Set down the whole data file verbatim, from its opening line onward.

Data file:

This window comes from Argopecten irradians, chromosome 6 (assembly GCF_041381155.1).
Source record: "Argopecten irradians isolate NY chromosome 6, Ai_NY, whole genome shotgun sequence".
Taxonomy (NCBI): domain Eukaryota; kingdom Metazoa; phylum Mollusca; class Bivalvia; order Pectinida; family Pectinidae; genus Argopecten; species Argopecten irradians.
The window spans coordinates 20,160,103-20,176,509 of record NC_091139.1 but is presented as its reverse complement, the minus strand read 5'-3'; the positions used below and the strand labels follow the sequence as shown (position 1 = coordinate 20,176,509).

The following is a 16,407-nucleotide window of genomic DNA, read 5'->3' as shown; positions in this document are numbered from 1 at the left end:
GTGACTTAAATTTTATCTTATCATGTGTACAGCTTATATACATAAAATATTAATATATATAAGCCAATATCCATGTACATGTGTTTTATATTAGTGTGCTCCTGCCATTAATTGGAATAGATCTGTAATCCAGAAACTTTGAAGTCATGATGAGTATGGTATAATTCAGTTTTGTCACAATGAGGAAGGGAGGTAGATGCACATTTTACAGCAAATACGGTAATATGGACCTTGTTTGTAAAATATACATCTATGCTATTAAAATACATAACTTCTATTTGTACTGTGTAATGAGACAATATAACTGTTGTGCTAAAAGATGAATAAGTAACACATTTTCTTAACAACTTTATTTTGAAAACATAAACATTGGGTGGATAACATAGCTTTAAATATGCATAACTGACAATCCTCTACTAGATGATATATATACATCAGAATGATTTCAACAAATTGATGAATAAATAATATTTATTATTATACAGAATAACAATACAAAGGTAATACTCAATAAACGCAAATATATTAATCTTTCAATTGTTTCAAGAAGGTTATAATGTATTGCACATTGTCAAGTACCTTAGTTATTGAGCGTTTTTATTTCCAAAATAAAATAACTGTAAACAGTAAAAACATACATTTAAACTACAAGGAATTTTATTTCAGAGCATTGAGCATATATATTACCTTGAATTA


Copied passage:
This window comes from Argopecten irradians, chromosome 6 (assembly GCF_041381155.1).
Source record: "Argopecten irradians isolate NY chromosome 6, Ai_NY, whole genome shotgun sequence".
Taxonomy (NCBI): domain Eukaryota; kingdom Metazoa; phylum Mollusca; class Bivalvia; order Pectinida; family Pectinidae; genus Argopecten; species Argopecten irradians.
The window spans coordinates 20,160,103-20,176,509 of record NC_091139.1 but is presented as its reverse complement, the minus strand read 5'-3'; the positions used below and the strand labels follow the sequence as shown (position 1 = coordinate 20,176,509).

The following is a 16,407-nucleotide window of genomic DNA, read 5'->3' as shown; positions in this document are numbered from 1 at the left end:
GTGACTTAAATTTTATCTTATCATGTGTACAGCTTATATACATAAAATATTAATATATATAAGCCAATATCCATGTACATGTGTTTTATATTAGTGTGCTCCTGCCATTAATTGGAATAGATCTGTAATCCAGAAACTTTGAAGTCATGATGAGTATGGTATAATTCAGTTTTGTCACAATGAGGAAGGGAGGTAGATGCACATTTTACAGCAAATACGGTAATATGGACCTTGTTTGTAAAATATACATCTATGCTATTAAAATACATAACTTCTATTTGTACTGTGTAATGAGACAATATAACTGTTGTGCTAAAAGATGAATAAGTAACACATTTTCTTAACAACTTTATTTTGAAAACATAAACATTGGGTGGATAACATAGCTTTAAATATGCATAACTGACAATCCTCTACTAGATGATATATATACATCAGAATGATTTCAACAAATTGATGAATAAATAATATTTATTATTATACAGAATAACAATACAAAGGTAATACTCAATAAACGCAAATATATTAATCTTTCAATTGTTTCAAGAAGGTTATAATGTATTGCACATTGTCAAGTACCTTAGTTATTGAGCGTTTTTATTTCCAAAATAAAATAACTGTAAACAGTAAAAACATACATTTAAACTACAAGGAATTTTATTTCAGAGCATTGAGCATATATATTACCTTGAATTA